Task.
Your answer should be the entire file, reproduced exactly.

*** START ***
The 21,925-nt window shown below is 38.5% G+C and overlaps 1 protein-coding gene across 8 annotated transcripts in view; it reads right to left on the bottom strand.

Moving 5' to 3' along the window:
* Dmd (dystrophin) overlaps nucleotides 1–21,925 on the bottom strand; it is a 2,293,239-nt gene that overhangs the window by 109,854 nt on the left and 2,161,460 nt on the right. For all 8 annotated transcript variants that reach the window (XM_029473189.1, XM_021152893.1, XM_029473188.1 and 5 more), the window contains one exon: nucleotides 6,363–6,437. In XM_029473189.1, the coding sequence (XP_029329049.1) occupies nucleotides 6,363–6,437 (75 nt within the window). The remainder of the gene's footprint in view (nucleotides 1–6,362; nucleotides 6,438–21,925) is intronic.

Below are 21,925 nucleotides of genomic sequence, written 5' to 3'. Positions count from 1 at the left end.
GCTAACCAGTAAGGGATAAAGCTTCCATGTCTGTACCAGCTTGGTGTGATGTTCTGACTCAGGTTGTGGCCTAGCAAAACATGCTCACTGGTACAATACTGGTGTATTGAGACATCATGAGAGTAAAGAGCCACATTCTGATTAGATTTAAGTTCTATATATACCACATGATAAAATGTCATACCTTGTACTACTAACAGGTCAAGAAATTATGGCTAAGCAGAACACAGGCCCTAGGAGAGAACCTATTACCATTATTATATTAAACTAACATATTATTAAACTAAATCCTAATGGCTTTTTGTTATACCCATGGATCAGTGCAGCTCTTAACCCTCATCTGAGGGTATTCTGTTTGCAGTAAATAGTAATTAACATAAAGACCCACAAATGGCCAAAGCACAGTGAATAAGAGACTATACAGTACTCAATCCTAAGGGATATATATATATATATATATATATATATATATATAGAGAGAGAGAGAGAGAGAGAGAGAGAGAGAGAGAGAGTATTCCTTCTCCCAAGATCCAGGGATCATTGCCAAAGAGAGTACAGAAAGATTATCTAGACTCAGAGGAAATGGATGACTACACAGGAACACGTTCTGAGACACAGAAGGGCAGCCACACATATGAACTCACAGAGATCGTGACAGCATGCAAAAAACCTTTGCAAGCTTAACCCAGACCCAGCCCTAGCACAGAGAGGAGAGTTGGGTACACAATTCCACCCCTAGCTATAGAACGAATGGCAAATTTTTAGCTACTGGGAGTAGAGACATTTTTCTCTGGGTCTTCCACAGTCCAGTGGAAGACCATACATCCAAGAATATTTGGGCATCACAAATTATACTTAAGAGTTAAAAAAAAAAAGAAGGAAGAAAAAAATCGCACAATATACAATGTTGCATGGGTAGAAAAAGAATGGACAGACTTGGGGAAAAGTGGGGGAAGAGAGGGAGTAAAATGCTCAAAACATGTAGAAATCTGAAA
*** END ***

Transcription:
The 21,925-nt window shown below is 38.5% G+C and overlaps 1 protein-coding gene across 8 annotated transcripts in view; it reads right to left on the bottom strand.

Moving 5' to 3' along the window:
* Dmd (dystrophin) overlaps nucleotides 1–21,925 on the bottom strand; it is a 2,293,239-nt gene that overhangs the window by 109,854 nt on the left and 2,161,460 nt on the right. For all 8 annotated transcript variants that reach the window (XM_029473189.1, XM_021152893.1, XM_029473188.1 and 5 more), the window contains one exon: nucleotides 6,363–6,437. In XM_029473189.1, the coding sequence (XP_029329049.1) occupies nucleotides 6,363–6,437 (75 nt within the window). The remainder of the gene's footprint in view (nucleotides 1–6,362; nucleotides 6,438–21,925) is intronic.

Below are 21,925 nucleotides of genomic sequence, written 5' to 3'. Positions count from 1 at the left end.
GCTAACCAGTAAGGGATAAAGCTTCCATGTCTGTACCAGCTTGGTGTGATGTTCTGACTCAGGTTGTGGCCTAGCAAAACATGCTCACTGGTACAATACTGGTGTATTGAGACATCATGAGAGTAAAGAGCCACATTCTGATTAGATTTAAGTTCTATATATACCACATGATAAAATGTCATACCTTGTACTACTAACAGGTCAAGAAATTATGGCTAAGCAGAACACAGGCCCTAGGAGAGAACCTATTACCATTATTATATTAAACTAACATATTATTAAACTAAATCCTAATGGCTTTTTGTTATACCCATGGATCAGTGCAGCTCTTAACCCTCATCTGAGGGTATTCTGTTTGCAGTAAATAGTAATTAACATAAAGACCCACAAATGGCCAAAGCACAGTGAATAAGAGACTATACAGTACTCAATCCTAAGGGATATATATATATATATATATATATATATATATATAGAGAGAGAGAGAGAGAGAGAGAGAGAGAGAGAGAGAGTATTCCTTCTCCCAAGATCCAGGGATCATTGCCAAAGAGAGTACAGAAAGATTATCTAGACTCAGAGGAAATGGATGACTACACAGGAACACGTTCTGAGACACAGAAGGGCAGCCACACATATGAACTCACAGAGATCGTGACAGCATGCAAAAAACCTTTGCAAGCTTAACCCAGACCCAGCCCTAGCACAGAGAGGAGAGTTGGGTACACAATTCCACCCCTAGCTATAGAACGAATGGCAAATTTTTAGCTACTGGGAGTAGAGACATTTTTCTCTGGGTCTTCCACAGTCCAGTGGAAGACCATACATCCAAGAATATTTGGGCATCACAAATTATACTTAAGAGTTAAAAAAAAAAAGAAGGAAGAAAAAAATCGCACAATATACAATGTTGCATGGGTAGAAAAAGAATGGACAGACTTGGGGAAAAGTGGGGGAAGAGAGGGAGTAAAATGCTCAAAACATGTAGAAATCTGAAA